In the case before Weatherill J. he was asked to order compliance with evidentiary requests which fell by analogy within the concerns raised in and addressed by Lac d’Amiante. The difference between the process in para. 77 in Lac d’Amiante and the one before Weatherill J. is that the evidence from L and C would be filed in the merits of the arbitration but, unlike a court and subject to presumably the confidentiality of the arbitration, would not per se be automatically public. In doing so, Weatherill J. addressed the concerns raised by Lac d’Amiante and retained the court’s role in assisting the process.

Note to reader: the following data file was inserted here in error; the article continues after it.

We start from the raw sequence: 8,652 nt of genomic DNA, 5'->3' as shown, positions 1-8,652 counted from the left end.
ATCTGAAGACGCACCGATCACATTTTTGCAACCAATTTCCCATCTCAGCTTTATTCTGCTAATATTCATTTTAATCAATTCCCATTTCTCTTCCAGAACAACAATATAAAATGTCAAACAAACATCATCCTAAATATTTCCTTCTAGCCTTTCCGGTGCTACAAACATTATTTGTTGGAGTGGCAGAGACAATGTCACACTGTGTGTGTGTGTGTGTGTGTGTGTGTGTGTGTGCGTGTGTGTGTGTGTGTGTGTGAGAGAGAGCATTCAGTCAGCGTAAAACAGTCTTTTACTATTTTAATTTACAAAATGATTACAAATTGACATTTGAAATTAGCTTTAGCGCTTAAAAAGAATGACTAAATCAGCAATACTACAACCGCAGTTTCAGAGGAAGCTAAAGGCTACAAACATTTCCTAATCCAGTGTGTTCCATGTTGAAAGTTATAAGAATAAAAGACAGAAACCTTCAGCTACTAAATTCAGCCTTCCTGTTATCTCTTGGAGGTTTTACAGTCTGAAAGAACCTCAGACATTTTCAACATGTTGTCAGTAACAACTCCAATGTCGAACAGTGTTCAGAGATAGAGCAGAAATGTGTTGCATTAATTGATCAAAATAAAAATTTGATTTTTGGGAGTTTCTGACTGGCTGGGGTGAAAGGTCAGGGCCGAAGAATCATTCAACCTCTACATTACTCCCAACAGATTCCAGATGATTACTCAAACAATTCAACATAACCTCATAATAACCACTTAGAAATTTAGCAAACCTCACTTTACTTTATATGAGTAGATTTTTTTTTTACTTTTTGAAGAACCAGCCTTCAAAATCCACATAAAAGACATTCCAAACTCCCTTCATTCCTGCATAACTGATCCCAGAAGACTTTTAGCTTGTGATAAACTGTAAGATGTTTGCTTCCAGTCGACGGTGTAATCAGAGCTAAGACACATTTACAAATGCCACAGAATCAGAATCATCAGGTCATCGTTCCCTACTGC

“ The courts must therefore assess the severity of the harm to the parties involved if the rule of confidentiality were to be suspended, as well as the benefits of doing so. In cases where the harm suffered by the party who disclosed the information seems insignificant, and the benefit to the opposing party seems considerable, the court will be justified in granting leave to use the information. Before using information, however, the party in question will have to apply for leave, specifying the purposes of using the information and the reasons why it is justified, and both sides will have to be heard on the application. The court will determine whether the interests of justice in the information being used in the relations between the parties and, where applicable, in respect of other persons, outweigh the right to keep the information confidential. A number of factors, which cannot be listed exhaustively, will be taken into consideration. Disclosure of all or part of an examination, or of exhibits produced during an examination, may then be approved, in cases where there is an interest at stake that is important to the justice system or the parties. This might be the case, for example, where a party wishes to establish in another trial that a witness has given inconsistent versions of the same fact. (For comparison, see Wirth Ltd. v. Acadia Pipe & Supply Corp. (1991), 1991 CanLII 5837 (AB QB), 79 Alta. L.R. (2d) 345 (Q.B.).)”.